Home / Actually, I Don’t Like You: Turning Down Borat

Actually, I Don’t Like You: Turning Down Borat

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I find I've never had to be as defensive about an entertainment decision as I've had to be in deciding not to pay to see Borat: Cultural Learnings of America for Make Benefit Glorious Nation of Kazakhstan. So I’m explaining here and forever holding my peace, outside of forwarding the URL to people who haven’t realized they should stop bugging me about it.

I'm sure Borat is funny. I've thought Sacha Baron Cohen was funny since I first saw Da Ali G Show in the 1990s, when it was still British. The show was hilarious back then. The unwitting participants in the laughs were pretty hostile to the Ali G or Borat characters, and Cohen was good at rolling with that.

When the show came to HBO, it was still hilarious, but in a different way. The Americans were so nice to him. The hilarity came in this niceness: the desire to gloss over suggestions (even Polaroids) of Borat having sex with his sister, the struggle to maintain a polite round-table on religion while your moderator insisted you hadn't flushed the toilet after defecating, the patience of explaining why 'honkey' wasn't a nice way to describe white people.

With all of Cohen's characters, the hilarity’s produced through a reliance on the candid camera: his interlocutor/foil rising to infuriating bait, giving him too much benefit of the doubt, or else going off on an obliviously self-obsessed tangent. Witness is borne to this reliance by the unfunny, unmitigated crap that was Ali G Indahouse, a scripted film without candid reactions.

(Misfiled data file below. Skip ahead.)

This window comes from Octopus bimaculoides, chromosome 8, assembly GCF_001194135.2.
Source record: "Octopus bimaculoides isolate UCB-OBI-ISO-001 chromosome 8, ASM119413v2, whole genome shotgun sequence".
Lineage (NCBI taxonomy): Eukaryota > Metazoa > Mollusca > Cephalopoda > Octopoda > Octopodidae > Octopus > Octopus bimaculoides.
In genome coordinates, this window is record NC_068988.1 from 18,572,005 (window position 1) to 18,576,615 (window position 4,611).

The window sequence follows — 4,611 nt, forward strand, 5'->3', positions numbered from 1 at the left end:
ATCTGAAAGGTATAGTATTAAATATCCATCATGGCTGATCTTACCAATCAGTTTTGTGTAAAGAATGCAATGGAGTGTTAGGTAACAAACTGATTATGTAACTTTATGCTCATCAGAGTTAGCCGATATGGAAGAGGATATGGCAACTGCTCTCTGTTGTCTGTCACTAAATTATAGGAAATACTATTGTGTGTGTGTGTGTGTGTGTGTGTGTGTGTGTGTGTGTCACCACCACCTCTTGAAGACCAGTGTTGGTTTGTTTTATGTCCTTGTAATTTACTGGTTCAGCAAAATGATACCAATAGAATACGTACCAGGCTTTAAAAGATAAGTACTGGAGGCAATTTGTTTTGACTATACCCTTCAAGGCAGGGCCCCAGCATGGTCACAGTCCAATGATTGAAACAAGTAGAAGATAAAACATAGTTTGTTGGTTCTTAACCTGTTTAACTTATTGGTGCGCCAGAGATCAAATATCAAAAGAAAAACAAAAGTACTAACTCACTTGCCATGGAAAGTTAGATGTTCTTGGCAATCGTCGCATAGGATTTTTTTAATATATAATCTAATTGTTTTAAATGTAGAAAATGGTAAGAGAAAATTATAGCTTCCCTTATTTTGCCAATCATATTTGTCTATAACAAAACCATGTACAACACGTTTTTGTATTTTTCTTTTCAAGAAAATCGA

This reliance is complete with his Borat character, who says the most shocking things to the most average people. It's easier for me to laugh at Bruno and Ali G; the shtick from those characters is often directed at types who should know better because they court that kind of attention. But the humour in Borat's shtick is akin to running up to some jerk on the street, farting in his face, and filming the reaction.

I'm sure Cohen works hard on Borat. Nonetheless, it's lazy humour. It makes us laugh because we're glad it's not us getting nad-palmed, glad that no confused, earnest foreigner is anxiously asking us to join a sing-a-long of "Throw the Jew Down the Well," glad because it makes us look smarter than the people on camera. In the words of Homer Simpson watching a man get a football to the groin, “It’s funny ‘coz it’s not me.”

I'm past the point of paying to see this kind of movie. I was watching Ali G when most North Americans still thought Saturday Night Live was the be-all and end-all of television humour, so I know what I'm turning down. This movie will be fucking hilarious, no doubt about it. But I don't care. Why is that so hard to understand?

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About Melita Teale

  • Having actually seen the Borat movie (but never Da Ali G Show), I will report that the movie IS hilarious, but not really at the expense of the Americans. Really, none of the Americans had a meltdown or did much that was really dumb. You might fault the Americans for erring somewhat on the side of being too patient with the foreigner talking foolishness, but they really did very little that would subject them to ridicule. The folks at the Alabama dinner party were particularly patient and nice, even when he’s bringing a bag of poo to their dinner table.

  • Al, I’m glad it’s good. I don’t have a problem with the mockery of Americans myself – you know, I don’t know of too many other countries where self-satire is so well developed.